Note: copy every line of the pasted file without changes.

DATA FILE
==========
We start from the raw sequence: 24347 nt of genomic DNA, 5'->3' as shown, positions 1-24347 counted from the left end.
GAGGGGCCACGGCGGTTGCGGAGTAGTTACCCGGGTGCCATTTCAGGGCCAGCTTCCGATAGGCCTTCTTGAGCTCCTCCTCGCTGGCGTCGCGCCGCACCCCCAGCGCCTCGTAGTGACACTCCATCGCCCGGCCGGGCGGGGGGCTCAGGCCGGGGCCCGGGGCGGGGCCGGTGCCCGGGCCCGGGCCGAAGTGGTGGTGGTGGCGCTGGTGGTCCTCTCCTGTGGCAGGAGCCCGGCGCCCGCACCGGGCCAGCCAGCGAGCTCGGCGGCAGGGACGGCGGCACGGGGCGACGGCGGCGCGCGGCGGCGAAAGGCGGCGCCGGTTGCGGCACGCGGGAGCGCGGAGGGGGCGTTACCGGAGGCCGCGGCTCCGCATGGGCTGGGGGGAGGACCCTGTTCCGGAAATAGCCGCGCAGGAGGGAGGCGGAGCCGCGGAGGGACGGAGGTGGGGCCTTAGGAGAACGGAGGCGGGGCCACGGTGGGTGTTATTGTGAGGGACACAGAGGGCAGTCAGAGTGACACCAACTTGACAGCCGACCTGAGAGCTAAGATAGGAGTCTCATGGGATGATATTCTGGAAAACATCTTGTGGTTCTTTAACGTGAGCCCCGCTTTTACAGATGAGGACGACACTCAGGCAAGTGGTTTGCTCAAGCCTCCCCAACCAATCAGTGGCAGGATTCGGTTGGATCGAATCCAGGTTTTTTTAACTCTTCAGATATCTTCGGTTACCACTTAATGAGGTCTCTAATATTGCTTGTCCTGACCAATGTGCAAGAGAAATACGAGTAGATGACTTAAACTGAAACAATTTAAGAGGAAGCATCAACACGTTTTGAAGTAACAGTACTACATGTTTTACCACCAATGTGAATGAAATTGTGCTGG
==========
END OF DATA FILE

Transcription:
We start from the raw sequence: 24347 nt of genomic DNA, 5'->3' as shown, positions 1-24347 counted from the left end.
GAGGGGCCACGGCGGTTGCGGAGTAGTTACCCGGGTGCCATTTCAGGGCCAGCTTCCGATAGGCCTTCTTGAGCTCCTCCTCGCTGGCGTCGCGCCGCACCCCCAGCGCCTCGTAGTGACACTCCATCGCCCGGCCGGGCGGGGGGCTCAGGCCGGGGCCCGGGGCGGGGCCGGTGCCCGGGCCCGGGCCGAAGTGGTGGTGGTGGCGCTGGTGGTCCTCTCCTGTGGCAGGAGCCCGGCGCCCGCACCGGGCCAGCCAGCGAGCTCGGCGGCAGGGACGGCGGCACGGGGCGACGGCGGCGCGCGGCGGCGAAAGGCGGCGCCGGTTGCGGCACGCGGGAGCGCGGAGGGGGCGTTACCGGAGGCCGCGGCTCCGCATGGGCTGGGGGGAGGACCCTGTTCCGGAAATAGCCGCGCAGGAGGGAGGCGGAGCCGCGGAGGGACGGAGGTGGGGCCTTAGGAGAACGGAGGCGGGGCCACGGTGGGTGTTATTGTGAGGGACACAGAGGGCAGTCAGAGTGACACCAACTTGACAGCCGACCTGAGAGCTAAGATAGGAGTCTCATGGGATGATATTCTGGAAAACATCTTGTGGTTCTTTAACGTGAGCCCCGCTTTTACAGATGAGGACGACACTCAGGCAAGTGGTTTGCTCAAGCCTCCCCAACCAATCAGTGGCAGGATTCGGTTGGATCGAATCCAGGTTTTTTTAACTCTTCAGATATCTTCGGTTACCACTTAATGAGGTCTCTAATATTGCTTGTCCTGACCAATGTGCAAGAGAAATACGAGTAGATGACTTAAACTGAAACAATTTAAGAGGAAGCATCAACACGTTTTGAAGTAACAGTACTACATGTTTTACCACCAATGTGAATGAAATTGTGCTGG